Is it easy to find out if someone is subject to a director disqualification order?
Once disqualified, that individuals details will appear on a public register (available online) maintained by Companies House. This register is not the easiest to find but is available publicly and is therefore accessible to anyone who is looking up these details. They will normally just need a person’s full name and date of birth (unless the name is unusual) to find out details of the start and end date for the disqualification. Financial institutions are increasingly using this information as part of their credit check in respect of business lending (although from a sole trader/partnership point of view this is not normally the case).
What is the average length of a director disqualification order?
At present the average length of a director disqualification is 6.2 years – this is the middle bracket of disqualification periods.
Does agreeing to a director disqualification undertaking open that person up to other potential claims?
The disqualification order or (if a person voluntarily enter into it) undertaking is only there to deal with the disqualification claim. If there are other claims which may be bought against a person in respect of the liquidated company, then the liquidator will need to prove these claims in their own right. A liquidator cannot rely on the fact of a disqualification to try and bring other claims against an individual.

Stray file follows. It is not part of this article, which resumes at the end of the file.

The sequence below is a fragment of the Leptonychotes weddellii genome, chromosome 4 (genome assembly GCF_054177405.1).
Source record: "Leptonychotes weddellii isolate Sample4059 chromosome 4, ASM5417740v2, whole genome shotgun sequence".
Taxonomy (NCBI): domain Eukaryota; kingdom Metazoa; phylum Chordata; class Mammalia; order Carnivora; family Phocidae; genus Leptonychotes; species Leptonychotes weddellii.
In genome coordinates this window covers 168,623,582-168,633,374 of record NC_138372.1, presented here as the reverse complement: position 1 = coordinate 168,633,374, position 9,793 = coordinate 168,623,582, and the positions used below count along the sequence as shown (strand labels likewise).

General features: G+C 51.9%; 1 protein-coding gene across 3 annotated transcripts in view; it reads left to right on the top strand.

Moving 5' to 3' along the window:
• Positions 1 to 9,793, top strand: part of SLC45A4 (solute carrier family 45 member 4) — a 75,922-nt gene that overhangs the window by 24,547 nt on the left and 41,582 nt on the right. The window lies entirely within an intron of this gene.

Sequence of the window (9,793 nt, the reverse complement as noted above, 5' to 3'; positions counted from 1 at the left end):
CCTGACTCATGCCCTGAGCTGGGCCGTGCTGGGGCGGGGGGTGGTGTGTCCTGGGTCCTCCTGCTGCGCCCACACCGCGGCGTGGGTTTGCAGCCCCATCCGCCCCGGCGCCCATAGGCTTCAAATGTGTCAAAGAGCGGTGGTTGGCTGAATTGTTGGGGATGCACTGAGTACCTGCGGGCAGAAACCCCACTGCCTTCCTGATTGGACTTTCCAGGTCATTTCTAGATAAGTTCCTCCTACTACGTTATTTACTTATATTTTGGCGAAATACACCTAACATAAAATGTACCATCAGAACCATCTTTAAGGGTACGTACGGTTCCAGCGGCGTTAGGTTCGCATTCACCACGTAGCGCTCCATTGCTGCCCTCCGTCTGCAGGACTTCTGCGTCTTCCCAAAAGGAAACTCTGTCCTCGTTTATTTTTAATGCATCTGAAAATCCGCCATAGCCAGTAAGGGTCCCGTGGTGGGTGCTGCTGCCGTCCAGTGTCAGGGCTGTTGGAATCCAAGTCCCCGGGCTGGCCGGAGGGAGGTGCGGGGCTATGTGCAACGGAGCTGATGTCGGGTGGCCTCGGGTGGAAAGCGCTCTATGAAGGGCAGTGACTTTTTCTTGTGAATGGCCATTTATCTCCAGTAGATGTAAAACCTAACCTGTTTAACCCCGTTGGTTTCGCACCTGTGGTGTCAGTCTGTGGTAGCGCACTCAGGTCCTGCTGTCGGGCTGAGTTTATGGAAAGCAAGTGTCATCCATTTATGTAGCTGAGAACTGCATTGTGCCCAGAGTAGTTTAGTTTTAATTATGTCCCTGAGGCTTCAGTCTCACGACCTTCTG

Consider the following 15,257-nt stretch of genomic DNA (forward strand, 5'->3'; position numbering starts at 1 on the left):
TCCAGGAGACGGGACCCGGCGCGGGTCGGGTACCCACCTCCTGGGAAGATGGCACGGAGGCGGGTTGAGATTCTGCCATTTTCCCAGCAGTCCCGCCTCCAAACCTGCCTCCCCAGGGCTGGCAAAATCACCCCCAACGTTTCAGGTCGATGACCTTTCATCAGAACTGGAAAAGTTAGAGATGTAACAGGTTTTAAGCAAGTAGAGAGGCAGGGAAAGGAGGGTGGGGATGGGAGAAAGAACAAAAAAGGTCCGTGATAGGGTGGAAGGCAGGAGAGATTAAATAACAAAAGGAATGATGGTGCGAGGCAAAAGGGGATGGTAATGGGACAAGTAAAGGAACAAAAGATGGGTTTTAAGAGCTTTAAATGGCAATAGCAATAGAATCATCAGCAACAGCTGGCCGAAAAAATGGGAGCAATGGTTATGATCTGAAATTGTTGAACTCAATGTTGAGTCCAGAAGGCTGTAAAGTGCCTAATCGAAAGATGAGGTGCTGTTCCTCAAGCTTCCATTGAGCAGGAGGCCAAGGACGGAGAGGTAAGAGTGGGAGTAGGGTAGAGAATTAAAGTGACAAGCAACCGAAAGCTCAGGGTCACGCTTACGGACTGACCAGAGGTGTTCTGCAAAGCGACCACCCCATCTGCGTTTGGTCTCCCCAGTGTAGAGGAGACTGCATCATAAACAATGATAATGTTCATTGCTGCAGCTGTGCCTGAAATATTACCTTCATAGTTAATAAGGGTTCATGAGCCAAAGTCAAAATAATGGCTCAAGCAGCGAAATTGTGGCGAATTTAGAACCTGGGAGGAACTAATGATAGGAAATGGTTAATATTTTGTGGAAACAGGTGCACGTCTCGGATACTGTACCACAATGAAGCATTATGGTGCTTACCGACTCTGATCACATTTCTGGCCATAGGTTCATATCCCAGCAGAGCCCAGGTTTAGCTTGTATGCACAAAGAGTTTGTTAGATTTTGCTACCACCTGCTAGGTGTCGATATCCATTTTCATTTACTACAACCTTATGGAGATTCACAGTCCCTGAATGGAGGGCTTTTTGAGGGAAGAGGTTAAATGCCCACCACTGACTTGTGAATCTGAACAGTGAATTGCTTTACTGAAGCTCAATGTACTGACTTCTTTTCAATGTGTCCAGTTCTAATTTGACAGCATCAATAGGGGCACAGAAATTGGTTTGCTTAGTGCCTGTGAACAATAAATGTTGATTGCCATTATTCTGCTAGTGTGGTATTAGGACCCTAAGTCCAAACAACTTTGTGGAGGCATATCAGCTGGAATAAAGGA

However, it is important to be aware that the disqualification undertaking/order is publicly advertised at Companies House and thus in any other proceedings it can be referred to by way of evidence of misconduct. It is not unusual for liquidators with claims against directors to wait for the director to be disqualified to further bolster his/her claim against that person. This may not in proceedings be that effective, but will certain give them the edge in any negotiations with a person.
There are a wide range of claims which a liquidator may wish to bring against former directors or managers of businesses.
If an individual is not involved in a business any more, does it really matter how long that person is disqualified for?
If an individual is no longer involved in a business, then that person might not be too concerned how long he/she is disqualified for. However, it is always worth trying to lower the period of disqualification as much as possible.
That person’s circumstances might change and he/she might want to become a director or involved in the management of a business again at a later date. If that is the case that person will either have to wait for the period of disqualification to expire, or make an application to court for permission to become a director.
(i) The longer the disqualification period, the longer that person will have to wait for it to expire and the more serious the director disqualification period will impact on that person.
(ii) The longer the period, the more difficult it is to obtain permission from the court to become a director despite having been disqualified (although not impossible).
If an individual doesn’t have much money to spend on legal fees, is there a quick way of dealing with a threatened claim?
The answer is yes.